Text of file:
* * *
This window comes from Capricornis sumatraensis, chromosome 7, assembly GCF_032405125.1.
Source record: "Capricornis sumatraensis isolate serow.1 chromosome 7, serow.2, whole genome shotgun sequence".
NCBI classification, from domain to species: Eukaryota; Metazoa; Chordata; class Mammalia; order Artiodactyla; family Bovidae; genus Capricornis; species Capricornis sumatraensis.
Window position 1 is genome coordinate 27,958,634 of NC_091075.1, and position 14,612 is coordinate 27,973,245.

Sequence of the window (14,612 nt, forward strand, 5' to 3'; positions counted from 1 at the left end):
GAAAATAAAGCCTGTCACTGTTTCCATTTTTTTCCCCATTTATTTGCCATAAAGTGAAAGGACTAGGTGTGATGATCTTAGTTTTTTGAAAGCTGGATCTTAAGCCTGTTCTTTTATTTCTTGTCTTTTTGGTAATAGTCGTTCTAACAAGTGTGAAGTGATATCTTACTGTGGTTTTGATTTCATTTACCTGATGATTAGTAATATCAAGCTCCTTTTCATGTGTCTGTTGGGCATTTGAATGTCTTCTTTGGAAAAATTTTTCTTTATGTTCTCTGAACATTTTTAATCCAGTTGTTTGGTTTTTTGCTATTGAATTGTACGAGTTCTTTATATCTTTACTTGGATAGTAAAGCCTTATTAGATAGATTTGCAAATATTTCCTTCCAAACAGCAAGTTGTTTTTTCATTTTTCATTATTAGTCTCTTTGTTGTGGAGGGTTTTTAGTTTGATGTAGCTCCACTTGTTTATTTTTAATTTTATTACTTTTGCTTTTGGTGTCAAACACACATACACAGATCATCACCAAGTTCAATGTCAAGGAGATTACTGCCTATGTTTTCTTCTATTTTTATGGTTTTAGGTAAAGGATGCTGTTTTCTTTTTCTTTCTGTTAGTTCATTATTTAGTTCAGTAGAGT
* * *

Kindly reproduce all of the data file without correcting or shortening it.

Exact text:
This window comes from Capricornis sumatraensis, chromosome 7, assembly GCF_032405125.1.
Source record: "Capricornis sumatraensis isolate serow.1 chromosome 7, serow.2, whole genome shotgun sequence".
NCBI classification, from domain to species: Eukaryota; Metazoa; Chordata; class Mammalia; order Artiodactyla; family Bovidae; genus Capricornis; species Capricornis sumatraensis.
Window position 1 is genome coordinate 27,958,634 of NC_091075.1, and position 14,612 is coordinate 27,973,245.

Sequence of the window (14,612 nt, forward strand, 5' to 3'; positions counted from 1 at the left end):
GAAAATAAAGCCTGTCACTGTTTCCATTTTTTTCCCCATTTATTTGCCATAAAGTGAAAGGACTAGGTGTGATGATCTTAGTTTTTTGAAAGCTGGATCTTAAGCCTGTTCTTTTATTTCTTGTCTTTTTGGTAATAGTCGTTCTAACAAGTGTGAAGTGATATCTTACTGTGGTTTTGATTTCATTTACCTGATGATTAGTAATATCAAGCTCCTTTTCATGTGTCTGTTGGGCATTTGAATGTCTTCTTTGGAAAAATTTTTCTTTATGTTCTCTGAACATTTTTAATCCAGTTGTTTGGTTTTTTGCTATTGAATTGTACGAGTTCTTTATATCTTTACTTGGATAGTAAAGCCTTATTAGATAGATTTGCAAATATTTCCTTCCAAACAGCAAGTTGTTTTTTCATTTTTCATTATTAGTCTCTTTGTTGTGGAGGGTTTTTAGTTTGATGTAGCTCCACTTGTTTATTTTTAATTTTATTACTTTTGCTTTTGGTGTCAAACACACATACACAGATCATCACCAAGTTCAATGTCAAGGAGATTACTGCCTATGTTTTCTTCTATTTTTATGGTTTTAGGTAAAGGATGCTGTTTTCTTTTTCTTTCTGTTAGTTCATTATTTAGTTCAGTAGAGT